We were up at 5:30 and our hired guides picked us up at 6:15 for a Rhino Trek. We figured even if we didn’t come upon rhinos it was worth the money for the guided trip to be able to get out for a walk. It is very hard to come by exercise in Africa. Either you are in a crowded, town, supposedly dangerous cities, or in the countryside where there are people and huts and their livestock everywhere so you feel uncomfortable walking through their kraals and pasture, or you are away from humanity in the animal parks but it is against the rules to get out and walk because it is too dangerous with wild animals all about.
Our guides, Charles and King, said we were looking for the tracks of females since the males travel much further from the water holes and tracking them can take days. However, Bob surprised everyone by pointing out two male rhinos just at the side of the road. We parked and enjoyed them a while as they didn’t seem at all nervous. I liked being so close them but still in the safety of a large safari vehicle. Although Charles and King were talking to each other in their language it was easy to tell they were a bit embarrassed that they had driven right past the two, young, males. Of course they were looking closely at the dirt while driving, keeping an eye out for tracks, so who can blame them. The pair was an 8 year old male and his 5 year old brother. The mother had died (of old age) shortly after the youngest was weaned so the older brother raised the baby and taught him how to browse and such. Since man is their only predator in the park, which is completely fenced in, and they have a good anti-poaching team, I guess the older brother didn’t have too much to teach his sibling about survival in the bush.
A bit further along King found some good, fresh tracks so we parked and left the safety of the truck behind. We walked, then trudged thorough the African bush tracking a pair of female rhinos for nearly two hours. By 8 AM it was very hot and though we had gotten close to the pair twice, we couldn’t seem to get up wind enough to come in around them and get a view of them. Charles kept asking us if we were ready to head back and by this last “near sighting” I was almost ready to say yes but Bob gave a hearty encouragement to keep trekking so on we went. Soon we cut the trail of another pair. One set of tracks looked very small, like a youngster, so it didn’t seem to me like the best situation but our guides led us way around and we came in close to the mom and baby that was not quite a year old. We were well upwind from the rhinos so we got to within 75 feet of the family before they started paying a lot of attention to us. I could barely breathe as the mother turned on us suddenly and stared right at us. Charles whispered not to move so I figured that included breathing. There were no trees nearby, only a lot of scrawny bushes that even the baby could trample with ease. Bob, Charles and King are probably the three fittest men in Botswana so they could probably outrun a rhino charge so they weren’t scared. Besides, I think they all realized I’d be left well behind and would act as decoy while they escaped. After ten minutes of us holding still, though my breathing had re-commenced, the momma figured we were just shrubs and moved off. We followed them for a bit and got one last good sighting of them before they charged off into the thicket. I strongly encouraged a return to the vehicle at this point.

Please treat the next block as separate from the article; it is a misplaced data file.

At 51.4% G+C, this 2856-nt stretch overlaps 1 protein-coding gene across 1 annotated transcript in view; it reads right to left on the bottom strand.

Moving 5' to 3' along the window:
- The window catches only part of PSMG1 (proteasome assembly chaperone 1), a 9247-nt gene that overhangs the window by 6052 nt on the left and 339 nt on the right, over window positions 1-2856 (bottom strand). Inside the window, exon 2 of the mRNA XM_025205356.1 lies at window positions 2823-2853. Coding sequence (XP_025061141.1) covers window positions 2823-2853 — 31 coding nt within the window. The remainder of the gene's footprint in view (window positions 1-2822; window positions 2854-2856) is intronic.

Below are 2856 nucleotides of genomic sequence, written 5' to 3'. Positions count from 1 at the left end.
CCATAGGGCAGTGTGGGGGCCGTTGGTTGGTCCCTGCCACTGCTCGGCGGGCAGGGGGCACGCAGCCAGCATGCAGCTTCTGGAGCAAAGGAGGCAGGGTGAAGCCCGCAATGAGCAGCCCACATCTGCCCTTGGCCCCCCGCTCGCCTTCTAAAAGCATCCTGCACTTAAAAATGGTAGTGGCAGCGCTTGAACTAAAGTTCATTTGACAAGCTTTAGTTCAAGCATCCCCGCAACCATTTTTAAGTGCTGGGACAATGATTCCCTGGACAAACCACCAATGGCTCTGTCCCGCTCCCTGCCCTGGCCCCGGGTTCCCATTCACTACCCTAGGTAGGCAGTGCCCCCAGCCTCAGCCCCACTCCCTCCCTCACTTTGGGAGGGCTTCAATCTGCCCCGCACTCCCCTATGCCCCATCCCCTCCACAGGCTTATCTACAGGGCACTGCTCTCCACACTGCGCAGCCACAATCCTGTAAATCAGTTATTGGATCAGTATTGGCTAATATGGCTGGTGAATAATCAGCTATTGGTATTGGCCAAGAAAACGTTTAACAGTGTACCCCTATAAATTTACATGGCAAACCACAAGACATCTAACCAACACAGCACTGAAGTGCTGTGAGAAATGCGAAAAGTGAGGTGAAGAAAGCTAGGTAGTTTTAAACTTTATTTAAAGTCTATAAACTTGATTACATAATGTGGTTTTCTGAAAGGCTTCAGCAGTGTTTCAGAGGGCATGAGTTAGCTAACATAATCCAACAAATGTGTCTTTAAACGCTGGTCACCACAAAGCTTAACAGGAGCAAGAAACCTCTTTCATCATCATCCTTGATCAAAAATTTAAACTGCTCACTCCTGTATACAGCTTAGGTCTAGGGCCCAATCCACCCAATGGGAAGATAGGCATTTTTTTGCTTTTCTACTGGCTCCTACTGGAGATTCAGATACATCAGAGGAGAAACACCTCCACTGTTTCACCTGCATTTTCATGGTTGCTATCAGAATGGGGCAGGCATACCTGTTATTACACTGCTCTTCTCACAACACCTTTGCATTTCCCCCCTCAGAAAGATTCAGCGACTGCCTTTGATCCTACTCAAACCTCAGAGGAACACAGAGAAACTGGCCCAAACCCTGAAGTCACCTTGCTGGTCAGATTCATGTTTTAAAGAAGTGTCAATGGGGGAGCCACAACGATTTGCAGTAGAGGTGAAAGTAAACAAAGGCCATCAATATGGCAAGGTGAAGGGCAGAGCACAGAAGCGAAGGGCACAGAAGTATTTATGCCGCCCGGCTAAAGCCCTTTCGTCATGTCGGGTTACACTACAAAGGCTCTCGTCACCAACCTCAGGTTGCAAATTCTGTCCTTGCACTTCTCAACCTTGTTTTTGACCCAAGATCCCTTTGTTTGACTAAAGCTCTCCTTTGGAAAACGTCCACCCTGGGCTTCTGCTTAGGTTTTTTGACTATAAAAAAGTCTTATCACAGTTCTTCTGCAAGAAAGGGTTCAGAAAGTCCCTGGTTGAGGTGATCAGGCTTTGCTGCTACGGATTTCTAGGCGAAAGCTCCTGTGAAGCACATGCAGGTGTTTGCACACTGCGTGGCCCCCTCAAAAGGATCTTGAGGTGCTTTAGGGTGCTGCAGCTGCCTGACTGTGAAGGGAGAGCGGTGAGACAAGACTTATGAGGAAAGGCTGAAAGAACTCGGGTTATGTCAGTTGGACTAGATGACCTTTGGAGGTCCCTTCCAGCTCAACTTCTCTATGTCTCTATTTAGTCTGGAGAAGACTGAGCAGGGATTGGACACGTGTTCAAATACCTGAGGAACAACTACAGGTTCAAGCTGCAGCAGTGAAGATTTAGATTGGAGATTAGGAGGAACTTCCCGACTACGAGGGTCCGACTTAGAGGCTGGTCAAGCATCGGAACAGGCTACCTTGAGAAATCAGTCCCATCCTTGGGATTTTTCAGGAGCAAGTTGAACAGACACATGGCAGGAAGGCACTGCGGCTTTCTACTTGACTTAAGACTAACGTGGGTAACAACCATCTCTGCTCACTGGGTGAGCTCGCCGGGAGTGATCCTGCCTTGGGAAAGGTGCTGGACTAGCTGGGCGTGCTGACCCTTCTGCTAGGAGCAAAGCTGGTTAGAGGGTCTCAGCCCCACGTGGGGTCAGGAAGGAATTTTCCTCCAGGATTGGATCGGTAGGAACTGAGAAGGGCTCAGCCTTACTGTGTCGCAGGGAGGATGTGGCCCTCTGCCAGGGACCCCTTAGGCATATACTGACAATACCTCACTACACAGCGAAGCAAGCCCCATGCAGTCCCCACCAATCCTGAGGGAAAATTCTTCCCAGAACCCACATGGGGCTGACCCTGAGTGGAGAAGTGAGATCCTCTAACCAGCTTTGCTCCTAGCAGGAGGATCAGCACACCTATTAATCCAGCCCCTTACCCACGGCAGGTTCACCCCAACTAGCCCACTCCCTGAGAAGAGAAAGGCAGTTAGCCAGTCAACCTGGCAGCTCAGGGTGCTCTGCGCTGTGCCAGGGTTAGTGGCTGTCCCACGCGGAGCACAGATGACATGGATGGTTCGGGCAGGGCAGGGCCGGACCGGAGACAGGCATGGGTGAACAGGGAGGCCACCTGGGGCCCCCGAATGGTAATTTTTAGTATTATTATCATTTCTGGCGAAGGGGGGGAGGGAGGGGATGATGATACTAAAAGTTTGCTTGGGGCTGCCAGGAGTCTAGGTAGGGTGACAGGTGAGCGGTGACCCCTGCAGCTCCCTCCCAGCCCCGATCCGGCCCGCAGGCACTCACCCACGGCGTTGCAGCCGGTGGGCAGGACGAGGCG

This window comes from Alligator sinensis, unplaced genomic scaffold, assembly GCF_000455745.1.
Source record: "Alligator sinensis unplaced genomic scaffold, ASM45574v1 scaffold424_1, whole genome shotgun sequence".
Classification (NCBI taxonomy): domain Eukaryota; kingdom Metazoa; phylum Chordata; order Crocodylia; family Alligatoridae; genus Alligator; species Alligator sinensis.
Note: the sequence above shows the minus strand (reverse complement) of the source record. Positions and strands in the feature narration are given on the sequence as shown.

It took nearly an hour to circle back to the rig and just before arriving we came upon another pair of males. The elder of the two had a horn that was almost 24 inches long. It is amazing that these guides, or others in the park who don’t earn much money, don’t kill this huge male. I’m sure its horn would generate enough income for a man and his extended family to live on for years.
We were hot and tired after more than 4 hours in the bush but we broke camp in 30 minutes and left Khama Rhinoceros Sanctuary before noon. We made it to Francistown in a couple of hours. This is the second largest city in Botswana, with a population smaller than Bend, OregonÃ¢â‚¬¦about 65,000. We used the Internet and found a Target-like store where Bob bought a cheap, two-person tent. No more sleeping apart I guess. We ate a real meal for the first time in weeks, at an Indian restaurant. It was dark by the time we left town so we only drove 10K north of town to a bush camp where we had reserved a little, two-bed chalet. When we arrived we discovered they also had some grassy campsites, which we would have taken had we known about them, but the guard who let us in was too confused about trying to change the reservation, though it had only been an hour ago that we called. He felt he would get in trouble with the (white) boss if we didn’t take the chalet. He was a nice fellow who was a refugee from Zimbabwe, which is only a few miles east of us, so we took the chalet and gave him a big tip. There was a lovely swimming pool and we were hot and tired from a dusty day in the city, not to mention the early morning rhino trek, so we took a dip, showered, and went to bed. Bob slept well, and of course I did too.